Crampton was the Permanent TSB Flagbearer earlier this week, an honour that has filled him with pride, “Being a flagbearer was such a great honour for my country, I didn’t think I’d ever get a chance to hold a flag for my country like that. To be able to do that, and then that throw today for my country, it’s just amazing.”
Tara O’Connor Girl’s High Jump debut was not quite what she hoped it would be, with her 1.65m not being enough to qualify for the Finals later this week. The Dundalk St. Gerard’s athletes said,
“It didn’t go my way today, it was very hot and there was a breeze there as well, coming more so at our faces. It wasn’t difficult but just not as easy to jump in.”
Lucan’s Saoirse Fitzgerald was also in action early this morning at the Poljane athletics track in the girl’s 800m heats, finishing 4th in a time of 2:11.84, not enough to progress to the final. The Lucan runner spoke about her race,
“Well, it was a tough race I think I put myself in a good position, I made the right moves but unfortunately it wasn’t my race today. I just wanted to get towards the front and track any moves that were made, and I was trying to kick in the last 200m but that didn’t go to plan today but I executed the first part of my race plan well.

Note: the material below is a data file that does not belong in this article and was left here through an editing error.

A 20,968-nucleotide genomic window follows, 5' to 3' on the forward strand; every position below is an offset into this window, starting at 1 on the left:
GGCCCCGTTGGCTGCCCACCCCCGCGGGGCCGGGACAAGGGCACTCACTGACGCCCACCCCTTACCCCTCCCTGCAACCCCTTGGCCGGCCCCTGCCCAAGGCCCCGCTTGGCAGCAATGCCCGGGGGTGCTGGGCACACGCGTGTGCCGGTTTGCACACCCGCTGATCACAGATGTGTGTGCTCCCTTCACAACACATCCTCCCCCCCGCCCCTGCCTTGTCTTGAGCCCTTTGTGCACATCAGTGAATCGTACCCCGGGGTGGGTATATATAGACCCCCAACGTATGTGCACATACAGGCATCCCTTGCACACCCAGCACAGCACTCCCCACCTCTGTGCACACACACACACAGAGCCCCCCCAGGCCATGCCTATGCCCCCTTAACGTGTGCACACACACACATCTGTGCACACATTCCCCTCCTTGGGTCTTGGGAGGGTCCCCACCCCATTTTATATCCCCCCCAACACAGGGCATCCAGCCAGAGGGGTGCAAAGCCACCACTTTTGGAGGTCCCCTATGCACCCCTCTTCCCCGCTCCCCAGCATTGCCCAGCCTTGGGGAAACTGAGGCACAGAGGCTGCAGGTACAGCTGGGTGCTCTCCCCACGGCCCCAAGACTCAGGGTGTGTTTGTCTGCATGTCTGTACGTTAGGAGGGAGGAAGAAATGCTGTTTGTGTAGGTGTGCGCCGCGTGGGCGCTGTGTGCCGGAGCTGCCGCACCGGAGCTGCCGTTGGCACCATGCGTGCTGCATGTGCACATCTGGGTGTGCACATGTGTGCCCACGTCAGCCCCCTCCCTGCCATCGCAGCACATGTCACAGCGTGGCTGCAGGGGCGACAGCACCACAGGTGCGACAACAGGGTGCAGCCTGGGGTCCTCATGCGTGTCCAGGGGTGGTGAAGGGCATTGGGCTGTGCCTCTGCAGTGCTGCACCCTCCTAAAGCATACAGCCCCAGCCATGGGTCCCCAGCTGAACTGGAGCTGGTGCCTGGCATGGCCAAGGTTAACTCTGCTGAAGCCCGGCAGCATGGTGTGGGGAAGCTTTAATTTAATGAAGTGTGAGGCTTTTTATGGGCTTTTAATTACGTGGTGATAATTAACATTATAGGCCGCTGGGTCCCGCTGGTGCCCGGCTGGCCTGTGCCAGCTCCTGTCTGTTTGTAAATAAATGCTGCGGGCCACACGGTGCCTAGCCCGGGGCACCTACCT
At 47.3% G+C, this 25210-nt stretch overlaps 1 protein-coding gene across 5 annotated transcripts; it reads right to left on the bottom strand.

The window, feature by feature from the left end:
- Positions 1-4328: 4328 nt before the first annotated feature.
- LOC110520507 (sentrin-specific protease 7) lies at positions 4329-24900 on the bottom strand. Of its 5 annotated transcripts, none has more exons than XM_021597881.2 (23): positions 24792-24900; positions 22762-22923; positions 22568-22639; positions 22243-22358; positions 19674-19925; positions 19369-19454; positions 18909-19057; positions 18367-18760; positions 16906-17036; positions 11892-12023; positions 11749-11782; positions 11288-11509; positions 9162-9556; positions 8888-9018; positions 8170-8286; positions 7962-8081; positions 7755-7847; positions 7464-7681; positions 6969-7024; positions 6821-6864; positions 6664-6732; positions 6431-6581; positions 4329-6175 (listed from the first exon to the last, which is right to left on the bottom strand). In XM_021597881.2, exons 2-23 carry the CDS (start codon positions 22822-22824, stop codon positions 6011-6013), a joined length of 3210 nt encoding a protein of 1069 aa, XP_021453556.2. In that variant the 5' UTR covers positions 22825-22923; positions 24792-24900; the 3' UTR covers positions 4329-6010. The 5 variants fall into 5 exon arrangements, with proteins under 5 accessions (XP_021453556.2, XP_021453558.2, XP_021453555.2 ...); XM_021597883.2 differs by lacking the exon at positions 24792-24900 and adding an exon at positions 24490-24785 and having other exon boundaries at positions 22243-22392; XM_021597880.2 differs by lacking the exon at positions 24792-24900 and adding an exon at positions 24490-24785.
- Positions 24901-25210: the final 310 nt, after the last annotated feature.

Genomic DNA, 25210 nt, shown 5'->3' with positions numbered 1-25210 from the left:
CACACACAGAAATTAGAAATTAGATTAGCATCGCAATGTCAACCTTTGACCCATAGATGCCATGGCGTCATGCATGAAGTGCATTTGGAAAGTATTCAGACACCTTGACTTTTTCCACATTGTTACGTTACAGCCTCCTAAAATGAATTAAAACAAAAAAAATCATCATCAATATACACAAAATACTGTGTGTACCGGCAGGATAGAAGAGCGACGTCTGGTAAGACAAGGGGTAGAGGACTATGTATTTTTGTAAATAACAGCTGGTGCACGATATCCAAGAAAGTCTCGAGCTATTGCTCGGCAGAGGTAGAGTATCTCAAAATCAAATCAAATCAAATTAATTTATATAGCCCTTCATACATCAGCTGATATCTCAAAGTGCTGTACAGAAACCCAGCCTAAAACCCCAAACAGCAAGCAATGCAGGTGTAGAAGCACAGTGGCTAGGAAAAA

She also referred to the words of encouragement from Olympian and EYOF Gold medallist Louise Shanahan gave to her before departing to Maribor,
“It’s good to see people from Ireland do well on the international stage and hopefully I’ll get there someday and just keep working to that. She (Louise Shanahan) talked to me by myself at the end and she was just saying when she came to her EYOF she was ranked 8th and she ended up getting the gold medal and that really inspired me to come out here and race my best today, she was just saying when you’re on that start line it’s a level playing field and it doesn’t matter what you’re personal best is. I really was thinking about that in my race today, but it just didn’t go to plan, she’s an inspiration to me.”